John Brown was an anti-slavery activist born in Connecticut and who went to war with Kansas and South Carolina over slavery. His actions started the Civil War (white supremacists argue). White supremacists also argue that white people died and freed the slaves so there’s no need for reparations. I think the “lionizing” of John Brown as an “antiracist” martyr is part of white liberal racist logic of the latter, erasing the agency of blacks.  When Black and white antiracist thinkers appeal to John Brown, it  sounds good on the surface, but just how effective has it been?  Why does it take Black death for a few whites here and there to declare themselves allies and not white institutions wholesale?

 

White supremacy and antiBlackness would endure without the presence of White people, as we see with the example of the progressive society in Cuba under Fidel Castro. Black male leaders from the Black Panthers in the 1970’s wrote of the racist reasons why they were denied political asylum there.

 

“Critics of Cuba have pointed to the paradox of Cuba’s African policy: while Cuba has a progressive foreign policy on race, at home Afro-Cubans have often been at odds with the Communist party’s failure to reflect the full range of Cuba’s racial diversity in its leadership structures or to fully address race politics.

Castro’s regime did achieve more for Afro-Cubans in 50 years than previous administrations had in the last 400 years. But as the Council on Hemispheric Affairs concludes, Castro’s policies “only addressed issues of unequal access without changing structural biases underlying society”. And it added, with the new wave of economic changes affecting the country, “race and racism are once again becoming important issues in Cuba” (The Guardian.)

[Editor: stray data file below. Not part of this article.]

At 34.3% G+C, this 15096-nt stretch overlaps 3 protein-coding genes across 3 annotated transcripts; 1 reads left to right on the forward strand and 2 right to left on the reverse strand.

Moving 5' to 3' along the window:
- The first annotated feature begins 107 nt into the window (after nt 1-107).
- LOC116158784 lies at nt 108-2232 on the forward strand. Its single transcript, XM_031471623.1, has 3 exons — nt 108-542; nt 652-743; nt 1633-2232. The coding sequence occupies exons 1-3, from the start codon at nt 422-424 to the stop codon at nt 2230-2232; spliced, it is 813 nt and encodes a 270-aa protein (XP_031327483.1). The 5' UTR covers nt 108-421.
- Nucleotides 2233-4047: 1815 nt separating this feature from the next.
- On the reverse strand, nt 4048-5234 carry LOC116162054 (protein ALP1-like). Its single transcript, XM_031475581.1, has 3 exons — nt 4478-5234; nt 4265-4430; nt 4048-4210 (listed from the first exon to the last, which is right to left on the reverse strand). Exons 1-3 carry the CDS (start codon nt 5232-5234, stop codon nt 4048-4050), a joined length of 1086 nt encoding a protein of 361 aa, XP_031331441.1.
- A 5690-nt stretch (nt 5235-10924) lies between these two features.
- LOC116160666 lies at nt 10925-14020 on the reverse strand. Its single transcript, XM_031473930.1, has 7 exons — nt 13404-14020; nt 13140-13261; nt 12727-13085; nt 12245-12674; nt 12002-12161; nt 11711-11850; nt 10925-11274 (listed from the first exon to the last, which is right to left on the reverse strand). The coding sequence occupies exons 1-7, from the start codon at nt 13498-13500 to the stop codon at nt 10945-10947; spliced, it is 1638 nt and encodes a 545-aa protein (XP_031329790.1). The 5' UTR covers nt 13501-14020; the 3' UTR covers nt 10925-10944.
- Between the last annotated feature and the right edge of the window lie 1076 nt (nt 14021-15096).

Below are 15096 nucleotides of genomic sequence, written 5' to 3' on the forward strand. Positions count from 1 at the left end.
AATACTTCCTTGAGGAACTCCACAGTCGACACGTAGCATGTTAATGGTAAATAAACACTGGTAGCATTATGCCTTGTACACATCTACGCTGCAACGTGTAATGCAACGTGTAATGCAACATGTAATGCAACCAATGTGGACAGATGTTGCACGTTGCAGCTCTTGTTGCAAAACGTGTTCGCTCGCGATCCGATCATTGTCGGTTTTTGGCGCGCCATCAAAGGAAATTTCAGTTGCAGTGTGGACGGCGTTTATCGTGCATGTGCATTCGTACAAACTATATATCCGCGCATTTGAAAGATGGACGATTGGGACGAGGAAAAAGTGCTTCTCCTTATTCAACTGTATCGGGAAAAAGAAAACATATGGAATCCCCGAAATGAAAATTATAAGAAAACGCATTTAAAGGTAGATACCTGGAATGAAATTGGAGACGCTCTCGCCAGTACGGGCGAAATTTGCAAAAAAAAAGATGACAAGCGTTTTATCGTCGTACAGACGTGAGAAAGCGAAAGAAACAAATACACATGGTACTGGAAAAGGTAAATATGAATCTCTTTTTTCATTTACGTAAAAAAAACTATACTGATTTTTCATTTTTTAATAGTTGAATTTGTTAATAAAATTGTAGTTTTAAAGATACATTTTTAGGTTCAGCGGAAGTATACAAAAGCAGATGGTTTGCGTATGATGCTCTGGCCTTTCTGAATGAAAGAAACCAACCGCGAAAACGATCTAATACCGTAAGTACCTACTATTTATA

Racialized capitalism with its multicultural neoliberalism and diverse corporate boardrooms will not do; and neither will racialized democratic socialism with its foundation of xenophobia and its sexist understanding of the division of labor.  Blacks are not in need of  a white Suffering Servant, not John Brown, Bernie Sanders or Hillary Clinton; all three influential allies lionized by the media for speaking out against the worst elements of blatant white supremacy. Black people need accomplices willing to follow their lead in the struggle against structural racism. Accomplices who do not want a pat on the back, facebook likes or retweets because they are just being decent human beings by opposing things like the KKK.  Accomplices who do not wish to gain votes in an already rigged, white supremacist electoral system built to protect a select class of white citizens who enslaved Black women and men. Accomplices who have no desire to create a platform off of the intellectual and physical labor of generations of Black people. Is this impossible? “Indeed it is easier for a camel to go through the eye of a needle than for someone who is rich to enter the kingdom of God.” Can anyone be saved from the sin of White supremacy and antiBlackness? “What is impossible for mortals is possible for God.” (inspired by Luke 18:25-27)

 

(Photograph found on facebook and twitter.  It is a picture of a black, red, and green flag with the likeness of a white man with a beard raising a gun with his right hand. The banner reads in white letters, ” John Brown” with LIVES in green letters. There is then underneath those words the red A anarchy symbol with the word “Smash” in white letters,and then underneath that, White Supremacy in green letters.” Photo taken by @brdngresistance)